In his paired rulings last week, U.S. District Judge James Boasberg in Washington, D.C., struck at a centerpiece of the administration’s health policy when he ruled that HHS Secretary Alex Azar exceeded his discretionary authority in approving waivers that could lead to tens of thousands of people losing Medicaid coverage. The secretary did not adequately consider the coverage impact, given that the objective of the Medicaid Act is to provide coverage, he wrote.
“We will continue to defend our efforts to give states greater flexibility to help low-income Americans rise out of poverty,” CMS Administrator Seema Verma said in a written statement, although an agency spokesman said March 28 that no appeal decisions have been made yet.
Arkansas Gov. Asa Hutchinson urged an expedited appeal to the U.S. Court of Appeals for the District of Columbia Circuit. After that, the case could head to the U.S. Supreme Court, which probably wouldn’t decide the case until next year at the earliest.
Many Medicaid expansion supporters cheered the rulings, saying they will prevent low-income people—most of whom already have jobs, serve as caregivers, or have serious barriers to employment—from losing badly needed coverage. Healthcare providers say disenrolling people based on work requirements disrupts care and drives up uncompensated-care costs.
The rulings are only binding in Kentucky and Arkansas. But some experts worry Republican governors and legislators in other states will refuse to launch Medicaid expansions—or keep their expansions—if they can’t require nondisabled adults to participate in “community engagement” activities such as work, job training, education or volunteering.
“If the courts throw those out, does that change the political dynamics in states like Virginia, where legislators now may say this is no longer an attractive trade-off and we’ll walk away?” asked Matt Salo, executive director of the National Association of Medicaid Directors.
Kentucky’s waiver has not yet taken effect. The state projected that it would lead to 95,000 people leaving Medicaid over five years.
The judge ordered an immediate halt to Arkansas’ program, the nation’s first to launch, which resulted in more than 18,000 people losing coverage last year due to noncompliance.
At a news conference March 28, Hutchinson urged lawmakers to renew expansion funding while the government appeals the ruling. “If we give up on this, we give up on the opportunity to lead nationally on giving people a better opportunity for training and access to the job market,” he said.
Hutchinson argued that the program has been successful, with tens of thousands of Arkansans finding jobs and leaving Medicaid due to the work requirement. Yet many adult beneficiaries can’t work consistently and risk losing coverage over time, according to an analysis from the Commonwealth Fund.
Other states including Idaho, Indiana, Michigan, New Hampshire, Ohio and Virginia must decide whether to push ahead with the daunting implementation of a Medicaid work requirement despite many months of legal uncertainty. Ohio reportedly is reviewing the impact of the Boasberg rulings on its waiver program, scheduled to take effect in 2021.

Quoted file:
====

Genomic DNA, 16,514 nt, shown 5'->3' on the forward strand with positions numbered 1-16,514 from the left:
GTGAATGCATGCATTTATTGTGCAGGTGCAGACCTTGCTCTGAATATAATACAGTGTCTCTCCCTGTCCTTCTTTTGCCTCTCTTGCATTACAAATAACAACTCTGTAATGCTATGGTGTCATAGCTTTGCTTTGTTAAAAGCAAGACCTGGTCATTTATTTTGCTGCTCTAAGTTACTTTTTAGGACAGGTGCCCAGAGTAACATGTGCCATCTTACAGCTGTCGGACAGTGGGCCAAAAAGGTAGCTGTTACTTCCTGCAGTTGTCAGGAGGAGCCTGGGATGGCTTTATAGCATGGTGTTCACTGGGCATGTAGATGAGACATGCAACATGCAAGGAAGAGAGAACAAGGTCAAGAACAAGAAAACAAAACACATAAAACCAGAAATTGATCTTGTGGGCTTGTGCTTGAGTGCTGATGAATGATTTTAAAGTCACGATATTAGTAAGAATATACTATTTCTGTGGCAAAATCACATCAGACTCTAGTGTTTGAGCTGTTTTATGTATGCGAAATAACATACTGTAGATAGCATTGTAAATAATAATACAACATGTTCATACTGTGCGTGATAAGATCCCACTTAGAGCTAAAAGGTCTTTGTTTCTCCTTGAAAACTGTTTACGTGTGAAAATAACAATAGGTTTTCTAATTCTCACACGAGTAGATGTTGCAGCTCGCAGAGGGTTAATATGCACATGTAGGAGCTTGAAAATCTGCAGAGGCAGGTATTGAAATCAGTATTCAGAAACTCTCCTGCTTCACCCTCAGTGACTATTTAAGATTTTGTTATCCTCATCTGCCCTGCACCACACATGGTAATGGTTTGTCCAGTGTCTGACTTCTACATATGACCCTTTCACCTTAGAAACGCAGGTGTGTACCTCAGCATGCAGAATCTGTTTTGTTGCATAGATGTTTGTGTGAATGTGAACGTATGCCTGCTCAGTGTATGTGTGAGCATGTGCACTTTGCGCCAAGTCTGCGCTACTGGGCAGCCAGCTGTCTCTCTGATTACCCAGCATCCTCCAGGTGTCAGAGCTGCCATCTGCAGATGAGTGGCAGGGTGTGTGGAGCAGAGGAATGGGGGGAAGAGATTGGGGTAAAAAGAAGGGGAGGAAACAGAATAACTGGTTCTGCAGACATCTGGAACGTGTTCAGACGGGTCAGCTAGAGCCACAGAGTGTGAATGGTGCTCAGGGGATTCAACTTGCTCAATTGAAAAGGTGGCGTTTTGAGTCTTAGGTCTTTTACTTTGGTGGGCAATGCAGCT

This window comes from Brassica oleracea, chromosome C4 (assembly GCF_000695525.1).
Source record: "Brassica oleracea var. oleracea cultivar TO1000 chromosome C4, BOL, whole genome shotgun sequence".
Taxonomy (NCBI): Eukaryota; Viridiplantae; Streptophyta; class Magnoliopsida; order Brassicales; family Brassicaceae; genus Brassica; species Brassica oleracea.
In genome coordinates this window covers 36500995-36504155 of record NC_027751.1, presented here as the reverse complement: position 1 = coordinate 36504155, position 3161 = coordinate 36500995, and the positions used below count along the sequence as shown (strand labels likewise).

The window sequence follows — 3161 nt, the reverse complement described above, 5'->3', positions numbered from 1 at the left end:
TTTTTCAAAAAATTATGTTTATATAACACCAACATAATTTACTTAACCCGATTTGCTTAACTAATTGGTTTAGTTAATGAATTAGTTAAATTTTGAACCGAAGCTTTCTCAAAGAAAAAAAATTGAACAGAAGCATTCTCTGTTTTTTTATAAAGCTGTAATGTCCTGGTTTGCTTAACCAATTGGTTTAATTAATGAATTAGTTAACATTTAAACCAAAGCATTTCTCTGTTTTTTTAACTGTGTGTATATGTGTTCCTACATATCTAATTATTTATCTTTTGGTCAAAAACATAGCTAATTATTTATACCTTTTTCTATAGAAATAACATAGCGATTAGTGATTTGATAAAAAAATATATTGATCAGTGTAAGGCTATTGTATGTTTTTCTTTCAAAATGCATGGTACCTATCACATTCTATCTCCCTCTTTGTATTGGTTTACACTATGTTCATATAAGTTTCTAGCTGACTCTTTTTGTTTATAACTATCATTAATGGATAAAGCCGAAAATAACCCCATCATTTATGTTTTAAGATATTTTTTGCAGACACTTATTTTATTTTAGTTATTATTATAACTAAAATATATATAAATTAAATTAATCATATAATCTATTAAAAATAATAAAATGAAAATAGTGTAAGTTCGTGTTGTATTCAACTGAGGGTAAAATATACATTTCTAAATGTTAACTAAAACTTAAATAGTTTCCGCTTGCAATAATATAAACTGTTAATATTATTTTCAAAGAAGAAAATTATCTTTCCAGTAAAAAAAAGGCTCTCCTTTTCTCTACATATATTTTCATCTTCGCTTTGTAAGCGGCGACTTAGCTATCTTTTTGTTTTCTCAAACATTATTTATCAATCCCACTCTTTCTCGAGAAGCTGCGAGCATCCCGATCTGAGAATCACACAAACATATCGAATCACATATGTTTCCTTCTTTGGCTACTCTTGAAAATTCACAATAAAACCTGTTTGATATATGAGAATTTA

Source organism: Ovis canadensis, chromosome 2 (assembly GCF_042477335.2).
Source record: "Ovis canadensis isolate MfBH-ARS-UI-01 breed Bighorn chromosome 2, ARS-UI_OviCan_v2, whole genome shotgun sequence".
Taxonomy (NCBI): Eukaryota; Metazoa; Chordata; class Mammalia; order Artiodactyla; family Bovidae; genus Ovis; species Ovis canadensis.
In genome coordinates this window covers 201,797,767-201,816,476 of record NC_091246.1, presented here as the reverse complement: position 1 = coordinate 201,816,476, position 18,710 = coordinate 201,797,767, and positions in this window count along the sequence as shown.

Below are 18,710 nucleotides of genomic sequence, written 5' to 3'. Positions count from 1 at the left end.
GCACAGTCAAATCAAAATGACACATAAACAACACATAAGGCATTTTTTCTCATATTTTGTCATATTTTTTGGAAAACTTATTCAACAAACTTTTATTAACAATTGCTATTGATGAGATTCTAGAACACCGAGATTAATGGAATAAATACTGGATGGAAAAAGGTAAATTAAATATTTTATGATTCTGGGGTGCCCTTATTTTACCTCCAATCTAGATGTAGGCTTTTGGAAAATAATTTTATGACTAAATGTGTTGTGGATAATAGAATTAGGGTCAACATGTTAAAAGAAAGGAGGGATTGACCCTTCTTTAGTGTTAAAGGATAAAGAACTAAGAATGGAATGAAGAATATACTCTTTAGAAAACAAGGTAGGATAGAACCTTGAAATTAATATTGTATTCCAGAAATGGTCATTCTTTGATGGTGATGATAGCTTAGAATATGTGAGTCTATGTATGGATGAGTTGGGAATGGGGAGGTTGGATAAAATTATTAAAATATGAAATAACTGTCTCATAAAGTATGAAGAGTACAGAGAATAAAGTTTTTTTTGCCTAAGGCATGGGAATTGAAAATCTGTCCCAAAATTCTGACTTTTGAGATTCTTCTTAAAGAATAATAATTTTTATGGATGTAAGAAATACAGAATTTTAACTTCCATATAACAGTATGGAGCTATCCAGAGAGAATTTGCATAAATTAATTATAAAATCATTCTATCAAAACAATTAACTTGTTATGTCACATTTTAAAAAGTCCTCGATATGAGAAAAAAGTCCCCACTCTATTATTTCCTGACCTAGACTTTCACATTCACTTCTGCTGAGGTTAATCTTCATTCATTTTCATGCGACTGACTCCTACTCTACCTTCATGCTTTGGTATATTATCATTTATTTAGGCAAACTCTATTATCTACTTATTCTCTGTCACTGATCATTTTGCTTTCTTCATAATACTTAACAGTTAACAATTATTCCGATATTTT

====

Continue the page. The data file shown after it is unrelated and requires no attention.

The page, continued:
In addition, more legal challenges are likely to follow in those states. A challenge against New Hampshire’s waiver is pending before Boasberg.
“It’s clearly a precedent,” Salo said. “Where one state is clearly stopped from doing this, others will be thinking this could happen to us.”
Hospital groups face their own quandary. Some are working with their states to streamline the work requirement reporting process to minimize coverage losses.
“We would have preferred not to have a work requirement,” said Laura Appel, a senior vice president at the Michigan Health & Hospital Association, whose state is scheduled to start its mandate next January. “But it’s part of our statute, so we want to make it the best possible program and not jeopardize the coverage of 700,000 people in the Healthy Michigan program.”
Other expansion supporters are urging states to drop their work requirements entirely, or at least pause them until the higher courts rule. “You are bargaining for potentially years of litigation and a tremendous implementation challenge,” said Eliot Fishman, senior director of health policy at Families USA. “If you’re a state considering one of these waivers, you have to ask, is it worth all that?”
Trump administration and state Republican officials have justified the work requirements on the grounds that they enhance beneficiary health and financial independence and reduce state Medicaid costs by trimming enrollment.
But Boasberg, an Obama appointee, agreed with the arguments of advocacy groups that those are not the objective of the Medicaid Act, which is to furnish coverage.
“The court cannot concur that the Medicaid Act leaves the secretary so unconstrained, nor that the states are so armed to refashion the program Congress designed in any way they choose,” he wrote in sending the Kentucky waiver back to the CMS for the second time.
Bo Ryall, CEO of the Arkansas Hospital Association, said he hears from his members that uncompensated care has gone up since the work requirement went into effect.